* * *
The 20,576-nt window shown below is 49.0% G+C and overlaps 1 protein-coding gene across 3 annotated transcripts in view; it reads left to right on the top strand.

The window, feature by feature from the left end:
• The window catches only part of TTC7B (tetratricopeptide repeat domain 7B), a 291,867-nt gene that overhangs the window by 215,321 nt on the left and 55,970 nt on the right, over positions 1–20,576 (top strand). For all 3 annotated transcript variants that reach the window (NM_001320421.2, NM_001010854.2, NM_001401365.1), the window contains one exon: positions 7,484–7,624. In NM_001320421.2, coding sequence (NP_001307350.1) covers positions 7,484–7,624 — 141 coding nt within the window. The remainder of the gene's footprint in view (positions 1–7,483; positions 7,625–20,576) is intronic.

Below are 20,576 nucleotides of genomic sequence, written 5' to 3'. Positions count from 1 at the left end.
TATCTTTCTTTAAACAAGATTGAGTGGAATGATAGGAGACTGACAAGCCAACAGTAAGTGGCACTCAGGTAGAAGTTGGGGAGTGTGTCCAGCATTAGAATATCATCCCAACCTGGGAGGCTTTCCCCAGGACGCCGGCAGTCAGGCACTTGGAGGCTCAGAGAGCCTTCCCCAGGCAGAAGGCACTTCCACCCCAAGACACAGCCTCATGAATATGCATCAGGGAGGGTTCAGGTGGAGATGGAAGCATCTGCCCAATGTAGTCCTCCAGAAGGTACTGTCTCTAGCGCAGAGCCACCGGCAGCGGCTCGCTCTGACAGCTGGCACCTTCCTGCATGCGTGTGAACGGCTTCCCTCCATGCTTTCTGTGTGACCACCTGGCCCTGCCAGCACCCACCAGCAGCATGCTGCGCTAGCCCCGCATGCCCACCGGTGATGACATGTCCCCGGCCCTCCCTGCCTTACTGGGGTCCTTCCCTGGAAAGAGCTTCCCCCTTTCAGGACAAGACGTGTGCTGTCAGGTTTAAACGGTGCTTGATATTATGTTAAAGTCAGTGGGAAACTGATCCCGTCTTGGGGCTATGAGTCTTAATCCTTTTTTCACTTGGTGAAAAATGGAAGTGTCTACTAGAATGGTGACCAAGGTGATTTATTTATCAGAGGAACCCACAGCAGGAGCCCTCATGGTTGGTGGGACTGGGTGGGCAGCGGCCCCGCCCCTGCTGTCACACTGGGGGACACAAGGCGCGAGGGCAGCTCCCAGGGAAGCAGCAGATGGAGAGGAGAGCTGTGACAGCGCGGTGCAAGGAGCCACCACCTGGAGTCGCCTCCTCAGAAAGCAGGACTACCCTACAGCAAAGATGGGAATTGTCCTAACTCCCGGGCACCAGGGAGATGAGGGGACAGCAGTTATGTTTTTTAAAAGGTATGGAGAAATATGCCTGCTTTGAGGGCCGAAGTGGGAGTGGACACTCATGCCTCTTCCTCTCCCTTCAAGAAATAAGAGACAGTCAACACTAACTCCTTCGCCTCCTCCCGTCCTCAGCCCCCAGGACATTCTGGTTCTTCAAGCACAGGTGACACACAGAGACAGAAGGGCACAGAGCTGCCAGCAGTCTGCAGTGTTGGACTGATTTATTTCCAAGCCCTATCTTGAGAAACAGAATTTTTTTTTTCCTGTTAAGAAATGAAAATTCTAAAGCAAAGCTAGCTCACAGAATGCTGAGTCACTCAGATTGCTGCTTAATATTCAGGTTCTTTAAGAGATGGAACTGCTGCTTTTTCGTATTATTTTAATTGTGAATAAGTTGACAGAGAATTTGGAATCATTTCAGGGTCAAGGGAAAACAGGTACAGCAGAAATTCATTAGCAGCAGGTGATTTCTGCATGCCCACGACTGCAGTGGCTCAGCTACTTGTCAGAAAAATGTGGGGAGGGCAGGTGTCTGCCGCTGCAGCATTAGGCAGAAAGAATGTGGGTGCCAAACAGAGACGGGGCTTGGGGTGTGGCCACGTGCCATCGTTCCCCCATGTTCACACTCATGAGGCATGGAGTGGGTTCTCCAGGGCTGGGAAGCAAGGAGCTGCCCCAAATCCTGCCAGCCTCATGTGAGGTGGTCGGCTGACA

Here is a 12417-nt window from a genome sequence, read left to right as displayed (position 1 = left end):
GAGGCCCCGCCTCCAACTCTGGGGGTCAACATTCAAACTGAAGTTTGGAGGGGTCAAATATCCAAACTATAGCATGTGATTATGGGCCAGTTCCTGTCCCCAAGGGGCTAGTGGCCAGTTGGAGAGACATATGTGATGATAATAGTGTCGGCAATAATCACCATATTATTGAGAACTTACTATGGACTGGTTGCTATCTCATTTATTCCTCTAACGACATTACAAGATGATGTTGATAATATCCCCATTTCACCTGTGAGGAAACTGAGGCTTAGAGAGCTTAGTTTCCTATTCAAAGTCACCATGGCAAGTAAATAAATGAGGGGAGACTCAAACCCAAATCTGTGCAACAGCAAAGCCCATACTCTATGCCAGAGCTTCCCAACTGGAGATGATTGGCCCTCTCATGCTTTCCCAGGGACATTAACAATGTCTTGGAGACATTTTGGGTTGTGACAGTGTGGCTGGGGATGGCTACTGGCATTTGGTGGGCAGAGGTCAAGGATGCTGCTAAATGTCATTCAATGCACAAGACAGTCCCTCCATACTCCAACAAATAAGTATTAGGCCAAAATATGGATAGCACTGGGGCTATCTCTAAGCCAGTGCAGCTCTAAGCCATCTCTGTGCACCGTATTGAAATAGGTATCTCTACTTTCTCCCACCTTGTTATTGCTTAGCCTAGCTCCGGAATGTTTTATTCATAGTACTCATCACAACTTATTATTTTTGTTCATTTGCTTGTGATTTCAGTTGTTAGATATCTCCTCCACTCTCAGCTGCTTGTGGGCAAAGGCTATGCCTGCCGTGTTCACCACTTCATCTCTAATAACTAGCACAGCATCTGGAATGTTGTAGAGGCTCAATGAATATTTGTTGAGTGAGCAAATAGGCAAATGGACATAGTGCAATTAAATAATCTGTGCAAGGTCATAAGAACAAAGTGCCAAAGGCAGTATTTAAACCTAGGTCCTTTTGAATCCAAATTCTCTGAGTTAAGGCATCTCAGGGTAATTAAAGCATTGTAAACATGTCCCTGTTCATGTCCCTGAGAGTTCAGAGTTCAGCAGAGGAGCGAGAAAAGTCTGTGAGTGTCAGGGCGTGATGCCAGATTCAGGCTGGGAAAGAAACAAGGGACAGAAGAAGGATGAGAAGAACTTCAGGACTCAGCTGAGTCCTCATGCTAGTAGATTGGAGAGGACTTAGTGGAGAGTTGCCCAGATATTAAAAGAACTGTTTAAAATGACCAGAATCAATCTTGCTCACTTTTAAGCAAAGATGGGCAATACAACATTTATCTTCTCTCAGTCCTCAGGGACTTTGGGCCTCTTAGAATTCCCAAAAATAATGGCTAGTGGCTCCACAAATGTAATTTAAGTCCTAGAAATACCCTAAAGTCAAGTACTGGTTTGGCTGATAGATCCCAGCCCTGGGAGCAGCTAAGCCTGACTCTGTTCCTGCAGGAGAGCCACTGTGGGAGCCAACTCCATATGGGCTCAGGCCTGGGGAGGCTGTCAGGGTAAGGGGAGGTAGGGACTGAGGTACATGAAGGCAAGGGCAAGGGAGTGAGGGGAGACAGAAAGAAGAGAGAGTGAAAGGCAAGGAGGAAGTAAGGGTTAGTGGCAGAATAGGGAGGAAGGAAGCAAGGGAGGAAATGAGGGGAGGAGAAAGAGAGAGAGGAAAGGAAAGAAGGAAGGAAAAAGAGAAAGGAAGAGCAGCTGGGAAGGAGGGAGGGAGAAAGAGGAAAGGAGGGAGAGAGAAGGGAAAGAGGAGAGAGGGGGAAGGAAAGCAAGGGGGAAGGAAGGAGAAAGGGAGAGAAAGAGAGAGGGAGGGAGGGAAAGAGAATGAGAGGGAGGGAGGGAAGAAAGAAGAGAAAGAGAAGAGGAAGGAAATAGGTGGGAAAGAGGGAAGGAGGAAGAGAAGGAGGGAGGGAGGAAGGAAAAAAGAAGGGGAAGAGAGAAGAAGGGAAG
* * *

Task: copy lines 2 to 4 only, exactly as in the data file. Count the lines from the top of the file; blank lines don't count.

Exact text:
The window, feature by feature from the left end:
• The window catches only part of TTC7B (tetratricopeptide repeat domain 7B), a 291,867-nt gene that overhangs the window by 215,321 nt on the left and 55,970 nt on the right, over positions 1–20,576 (top strand). For all 3 annotated transcript variants that reach the window (NM_001320421.2, NM_001010854.2, NM_001401365.1), the window contains one exon: positions 7,484–7,624. In NM_001320421.2, coding sequence (NP_001307350.1) covers positions 7,484–7,624 — 141 coding nt within the window. The remainder of the gene's footprint in view (positions 1–7,483; positions 7,625–20,576) is intronic.

Below are 20,576 nucleotides of genomic sequence, written 5' to 3'. Positions count from 1 at the left end.